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Lizzo fires back against “opportunistic and legally bankrupt” claims of her former collaborators in Truth Hurts copyright dispute

By | Published on Tuesday 24 March 2020


The tough talking continues in the latest legal filing in the ongoing dispute between Lizzo and three of her former collaborators over the ownership of her hit ‘Truth Hurts’. The musician requests that the court dismiss those collaborators’ “opportunistic and legally bankrupt claim” that they jointly authored and therefore co-own her song.

Legal papers from those collaborators, she reckons, “make abundantly clear what Lizzo has maintained from the start: neither Justin Raisen nor Jeremiah Raisen nor Yves Rothman had any involvement in the creation of ‘Truth Hurts’. In this circumstance, black letter law is clear that defendants cannot co-own, or seek unjustified credit as co-authors of, ‘Truth Hurts’ – a work they did not create”.

What isn’t disputed is that, in early 2017, Lizzo – real name Melissa Jefferson – spent some time in the studio owned by the Raisen brothers – Justin and Jeremiah – alongside some other music-makers, including Justin ‘Yves’ Rothman. Among other things, they collaborated on a demo track called ‘Healthy’ which included the line “I did a DNA test, turns out I’m 100% that bitch”. That line was then later also used in ‘Truth Hurts’.

The Raisens argue that that key lyric – and the way Jefferson sings it – was the result of a joint effort in the studio that day. And because the lyric was then shifted into ‘Truth Hurts’, they reckon that means they and Rothman co-authored a crucial element of Jeffersen’s subsequent hit. Or, alternatively, that ‘Truth Hurts’ is a derivative work of ‘Healthy’, which means Jeffersen should have agreed a deal with her co-writers on the latter before releasing the former, which would likely have included a royalty share.

It was Jefferson who went legal first after the Raisens posted a statement about their ‘Truth Hurts’ dispute online. She insists that – although the ‘100% that bitch’ line was conceived in the Raisens’ studio – neither they nor Rothman were involved in its creation. She also argues that the Raisens previously agreed they had no claim over the ‘Truth Hurts’ copyright, and that they only changed their tune once it became a late-in-the-day hit as a result of her rising fame, and some TikTok and Netflix support.

The Raisens then filed legal papers last month presenting a very different version of events. They explained why the ‘100% that bitch’ lyric was definitely a team effort. And, they insisted, they’d never conceded that they had no copyright claim over ‘Truth Hurts’. Among other things, they included text messages sent by close Jefferson collaborator Ricky Reed the day ‘Truth Hurts’ topped the Billboard Hot 100 last year, in which he encouraged Justin Raisen to continue seeking a resolution regarding ownership of the hit.

In her new legal filing, Jefferson again argues that the Raisens had no involvement in the creation of the ‘100% that bitch’ lyric. And, with that in mind, she argues that – even if the producers do have a claim to co-ownership of ‘Healthy’ (which she disputes too) – there is no logical or legal reason why that means they have a stake in ‘Truth Hurts’.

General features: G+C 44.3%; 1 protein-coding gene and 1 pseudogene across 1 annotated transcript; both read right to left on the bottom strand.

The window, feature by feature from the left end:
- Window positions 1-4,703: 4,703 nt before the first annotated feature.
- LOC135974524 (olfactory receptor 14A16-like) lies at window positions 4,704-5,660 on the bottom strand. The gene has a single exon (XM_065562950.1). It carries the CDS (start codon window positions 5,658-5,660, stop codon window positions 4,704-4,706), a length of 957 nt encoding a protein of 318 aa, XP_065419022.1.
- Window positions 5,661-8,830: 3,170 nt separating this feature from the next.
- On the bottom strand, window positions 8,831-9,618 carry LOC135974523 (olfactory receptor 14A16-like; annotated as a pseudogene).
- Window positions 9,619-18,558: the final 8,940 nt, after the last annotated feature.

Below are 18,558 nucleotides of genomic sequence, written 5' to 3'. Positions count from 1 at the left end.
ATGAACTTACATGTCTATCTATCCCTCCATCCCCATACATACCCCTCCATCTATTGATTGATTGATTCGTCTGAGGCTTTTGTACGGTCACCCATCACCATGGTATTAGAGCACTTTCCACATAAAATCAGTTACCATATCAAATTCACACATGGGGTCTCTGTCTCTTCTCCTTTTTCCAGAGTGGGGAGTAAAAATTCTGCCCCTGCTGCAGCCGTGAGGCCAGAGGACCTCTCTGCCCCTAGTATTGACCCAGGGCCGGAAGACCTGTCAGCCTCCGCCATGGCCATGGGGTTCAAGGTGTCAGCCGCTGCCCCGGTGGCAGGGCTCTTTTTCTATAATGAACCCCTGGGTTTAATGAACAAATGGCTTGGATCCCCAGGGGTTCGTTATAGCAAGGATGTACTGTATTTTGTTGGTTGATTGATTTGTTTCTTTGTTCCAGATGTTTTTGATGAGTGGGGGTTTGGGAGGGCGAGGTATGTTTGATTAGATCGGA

Her new legal filing states: “[‘Healthy’] contains a lyrical line – ‘I just took a DNA test, I’m 100% that bitch’ – that these defendants admittedly did not write, and which Lizzo chose to sing in a melody which these defendants do not claim to have created. Defendants nevertheless claim to co-own and to have co-authored ‘Truth Hurts’ because Lizzo also chose to sing that line, in that melody, in her song ‘Truth Hurts’ too”.

“Defendants are wrong that they can co-own ‘Truth Hurts’ because [1] defendants allegedly co-own the unreleased demo and [2] ‘Truth Hurts’ contains the same DNA test line and melody as contained in that unreleased work”, the filing goes on. Citing past precedent in the Ninth Circuit appeals court, it adds “a party’s alleged joint authorship of a first work does not make that party a joint author of a second work that uses material from the first”.

As for the dispute over whether or not the Raisens had previously waived any claim to the ‘Truth Hurts’ copyright, the new legal papers state that the producers, “acting through their sophisticated music representatives, expressly withdrew their claims in multiple writings. Defendants have literally nothing to say about this overwhelming written evidence except for a puzzling denial of knowledge or information sufficient to form a belief regarding this clear conduct”.

Jefferson takes issue with many other allegations made in the Raisens’ legal filing, including – as noted – the ownership status of ‘Healthy’. However, she says that she will “address and put to bed these other issues at the appropriate stage of this case”. But her former collaborators’ biggest claim – to co-ownership of ‘Truth Hurts’ – “is ripe for dismissal now”.

We await to see if the Raisens respond in a similarly bombastic fashion.